• Contract: $21,536,564.78.  The building came in 18% under budget.
  • Geothermal heating and cooling, with a boiler for backup heat.
  • Load-bearing masonry building.
  • Made with
  • Building-wide fiber optic network.
  • 44,000 square feet
  • Six Drunk Tanks, which is not the preferred nomenclature these days,  “Group Holding,” please.
  • Gym with full-time trainer
  • Community room with seating for 100.
  • Designed to be used as a seasonal heating or cooling center.
  • High-tech line-up rooms.
  • Quiet room for counseling/consoling victims.
  • Separate locker rooms for men, women, and supervisors.  Some lockers are designed for handicapped officers.
  • Security cameras monitoring the parking lots, so that the local gangs can’t take revenge on unmonitored cop cars like they’ve done at other police stations.
  • Parking for 225 cars.
  • Four electric vehicle charging stations.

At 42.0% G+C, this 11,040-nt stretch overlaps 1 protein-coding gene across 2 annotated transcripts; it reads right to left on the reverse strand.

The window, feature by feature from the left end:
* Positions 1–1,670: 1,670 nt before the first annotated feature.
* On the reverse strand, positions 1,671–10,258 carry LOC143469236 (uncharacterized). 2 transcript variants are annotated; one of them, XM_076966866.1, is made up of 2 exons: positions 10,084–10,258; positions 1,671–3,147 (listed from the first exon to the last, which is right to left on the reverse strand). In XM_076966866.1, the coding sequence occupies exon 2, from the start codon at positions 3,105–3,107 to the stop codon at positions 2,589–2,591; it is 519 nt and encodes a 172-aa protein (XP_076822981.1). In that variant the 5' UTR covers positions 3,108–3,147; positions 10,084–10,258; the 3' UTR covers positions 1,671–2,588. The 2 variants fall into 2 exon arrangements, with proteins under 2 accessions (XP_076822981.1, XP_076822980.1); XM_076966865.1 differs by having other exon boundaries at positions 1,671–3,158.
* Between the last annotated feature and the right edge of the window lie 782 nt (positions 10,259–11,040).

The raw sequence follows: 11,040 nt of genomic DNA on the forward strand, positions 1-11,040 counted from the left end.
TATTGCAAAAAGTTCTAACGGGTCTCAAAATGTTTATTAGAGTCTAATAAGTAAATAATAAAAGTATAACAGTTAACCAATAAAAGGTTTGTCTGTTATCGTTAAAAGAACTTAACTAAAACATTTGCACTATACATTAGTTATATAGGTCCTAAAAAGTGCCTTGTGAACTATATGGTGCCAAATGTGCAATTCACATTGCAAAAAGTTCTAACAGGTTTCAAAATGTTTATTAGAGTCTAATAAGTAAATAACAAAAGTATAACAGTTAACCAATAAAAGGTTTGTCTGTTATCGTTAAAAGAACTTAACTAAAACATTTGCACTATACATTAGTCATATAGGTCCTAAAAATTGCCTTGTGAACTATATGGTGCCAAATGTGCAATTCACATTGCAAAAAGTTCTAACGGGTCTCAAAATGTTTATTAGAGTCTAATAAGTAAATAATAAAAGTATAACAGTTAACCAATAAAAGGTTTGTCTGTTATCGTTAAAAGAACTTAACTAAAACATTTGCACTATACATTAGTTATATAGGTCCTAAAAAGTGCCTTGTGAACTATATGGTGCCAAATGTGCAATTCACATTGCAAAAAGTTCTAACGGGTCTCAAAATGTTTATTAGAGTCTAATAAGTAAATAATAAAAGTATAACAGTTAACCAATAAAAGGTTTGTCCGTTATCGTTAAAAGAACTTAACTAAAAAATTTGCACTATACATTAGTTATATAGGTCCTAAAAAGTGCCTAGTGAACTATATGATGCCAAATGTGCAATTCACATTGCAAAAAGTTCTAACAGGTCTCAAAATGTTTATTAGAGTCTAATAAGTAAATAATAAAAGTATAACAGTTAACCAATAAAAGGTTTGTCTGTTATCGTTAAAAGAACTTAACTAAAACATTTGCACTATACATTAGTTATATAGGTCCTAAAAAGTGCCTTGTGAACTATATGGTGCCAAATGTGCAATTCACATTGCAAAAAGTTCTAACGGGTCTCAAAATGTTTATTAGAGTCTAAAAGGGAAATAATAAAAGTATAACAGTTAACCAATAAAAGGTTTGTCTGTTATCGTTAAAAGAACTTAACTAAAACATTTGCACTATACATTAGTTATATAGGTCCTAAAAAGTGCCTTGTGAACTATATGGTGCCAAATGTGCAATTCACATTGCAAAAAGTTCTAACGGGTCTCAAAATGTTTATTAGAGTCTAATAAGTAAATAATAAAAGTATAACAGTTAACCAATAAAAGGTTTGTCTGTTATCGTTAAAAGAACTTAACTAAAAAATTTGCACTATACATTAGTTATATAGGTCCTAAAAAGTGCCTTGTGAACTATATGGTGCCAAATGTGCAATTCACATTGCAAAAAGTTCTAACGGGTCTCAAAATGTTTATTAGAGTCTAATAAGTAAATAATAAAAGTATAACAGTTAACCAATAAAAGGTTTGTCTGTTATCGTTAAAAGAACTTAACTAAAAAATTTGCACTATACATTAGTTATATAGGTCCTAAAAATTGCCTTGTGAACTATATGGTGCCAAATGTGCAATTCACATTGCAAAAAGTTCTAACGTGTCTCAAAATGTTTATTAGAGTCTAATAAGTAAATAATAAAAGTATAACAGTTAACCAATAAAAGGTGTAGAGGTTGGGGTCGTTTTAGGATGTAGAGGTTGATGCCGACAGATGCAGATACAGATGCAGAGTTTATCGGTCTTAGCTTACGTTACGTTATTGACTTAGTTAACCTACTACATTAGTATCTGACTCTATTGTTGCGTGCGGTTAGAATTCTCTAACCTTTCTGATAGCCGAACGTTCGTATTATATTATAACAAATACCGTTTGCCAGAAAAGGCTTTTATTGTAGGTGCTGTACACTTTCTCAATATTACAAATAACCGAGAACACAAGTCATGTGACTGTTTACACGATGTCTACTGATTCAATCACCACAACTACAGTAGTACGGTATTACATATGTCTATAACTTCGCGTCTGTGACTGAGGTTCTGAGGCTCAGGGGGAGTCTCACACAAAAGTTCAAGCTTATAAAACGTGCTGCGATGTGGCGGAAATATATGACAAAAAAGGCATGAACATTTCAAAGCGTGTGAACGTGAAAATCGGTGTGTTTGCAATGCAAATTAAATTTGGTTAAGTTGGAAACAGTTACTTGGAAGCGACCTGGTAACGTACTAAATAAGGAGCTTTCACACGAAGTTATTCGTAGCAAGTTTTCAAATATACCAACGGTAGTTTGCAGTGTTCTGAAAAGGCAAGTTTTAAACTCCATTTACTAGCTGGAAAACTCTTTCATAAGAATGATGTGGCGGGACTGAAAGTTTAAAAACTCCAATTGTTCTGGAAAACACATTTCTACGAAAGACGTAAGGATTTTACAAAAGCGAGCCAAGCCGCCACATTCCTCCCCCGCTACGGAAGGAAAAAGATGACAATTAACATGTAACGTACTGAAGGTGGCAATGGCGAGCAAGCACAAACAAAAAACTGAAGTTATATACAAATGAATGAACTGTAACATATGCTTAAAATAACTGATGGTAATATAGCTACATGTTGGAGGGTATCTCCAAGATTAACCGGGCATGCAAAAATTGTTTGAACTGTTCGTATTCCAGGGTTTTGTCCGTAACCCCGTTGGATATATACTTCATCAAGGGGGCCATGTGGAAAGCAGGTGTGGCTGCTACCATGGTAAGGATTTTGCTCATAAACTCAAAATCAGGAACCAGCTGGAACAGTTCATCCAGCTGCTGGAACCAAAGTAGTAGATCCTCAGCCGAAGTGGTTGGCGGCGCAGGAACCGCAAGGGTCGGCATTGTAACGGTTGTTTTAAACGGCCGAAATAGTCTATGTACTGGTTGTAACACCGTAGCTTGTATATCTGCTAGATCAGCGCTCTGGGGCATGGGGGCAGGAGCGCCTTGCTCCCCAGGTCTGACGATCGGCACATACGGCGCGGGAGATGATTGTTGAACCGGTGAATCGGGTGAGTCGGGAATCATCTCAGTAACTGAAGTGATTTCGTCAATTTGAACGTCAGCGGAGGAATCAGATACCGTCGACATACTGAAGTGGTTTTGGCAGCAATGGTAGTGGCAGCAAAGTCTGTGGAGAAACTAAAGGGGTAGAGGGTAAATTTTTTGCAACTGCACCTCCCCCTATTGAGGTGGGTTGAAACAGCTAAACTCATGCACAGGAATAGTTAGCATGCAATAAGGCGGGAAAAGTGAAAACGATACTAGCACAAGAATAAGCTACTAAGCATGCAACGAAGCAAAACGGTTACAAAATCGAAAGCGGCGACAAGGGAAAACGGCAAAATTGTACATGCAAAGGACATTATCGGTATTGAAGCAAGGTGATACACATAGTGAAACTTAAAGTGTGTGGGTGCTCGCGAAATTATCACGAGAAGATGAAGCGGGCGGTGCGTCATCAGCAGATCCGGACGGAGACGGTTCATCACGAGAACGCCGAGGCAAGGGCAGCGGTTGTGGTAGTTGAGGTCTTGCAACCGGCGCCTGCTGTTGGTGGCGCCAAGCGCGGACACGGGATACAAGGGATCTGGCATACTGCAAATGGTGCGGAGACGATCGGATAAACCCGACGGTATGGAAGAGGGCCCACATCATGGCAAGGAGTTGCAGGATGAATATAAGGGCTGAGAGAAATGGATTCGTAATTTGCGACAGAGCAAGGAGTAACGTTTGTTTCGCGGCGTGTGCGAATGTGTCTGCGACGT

• Water harvesting system to use rainwater for flushing toilets and irrigating the landscaping.
  • Water-permeable paving to keep rainwater out of the sewer system.
  • 150-foot-tall communications tower.
  • Green roof alert!  50% coverage.
  • Non-green portions of the roof are made of reflective material to cut down on heat absorption.
  • Water strategies are expected to reduce the amount of drinking water used by this building by 94%.
  • Building is made from 21% recycled materials.
  • Eighteen percent of the wood used in this building came from sustainable forests.
  • Forty-six percent of the material used to build this building came from within 500 miles of Chicago.
  • Seventy-five percent of the waste generated during construction was recycled or reused elsewhere.
  • Whenever possible, materials that do not emit fumes were used in this building, so it doesn’t have that “new police station” smell.
  • Designed to meet LEED Gold standards.
Editor

Author: Editor

Editor founded the Chicago Architecture Blog in 2003, after a long career in journalism. He can be reached at chicagoarchitectureinfo@gmail.com.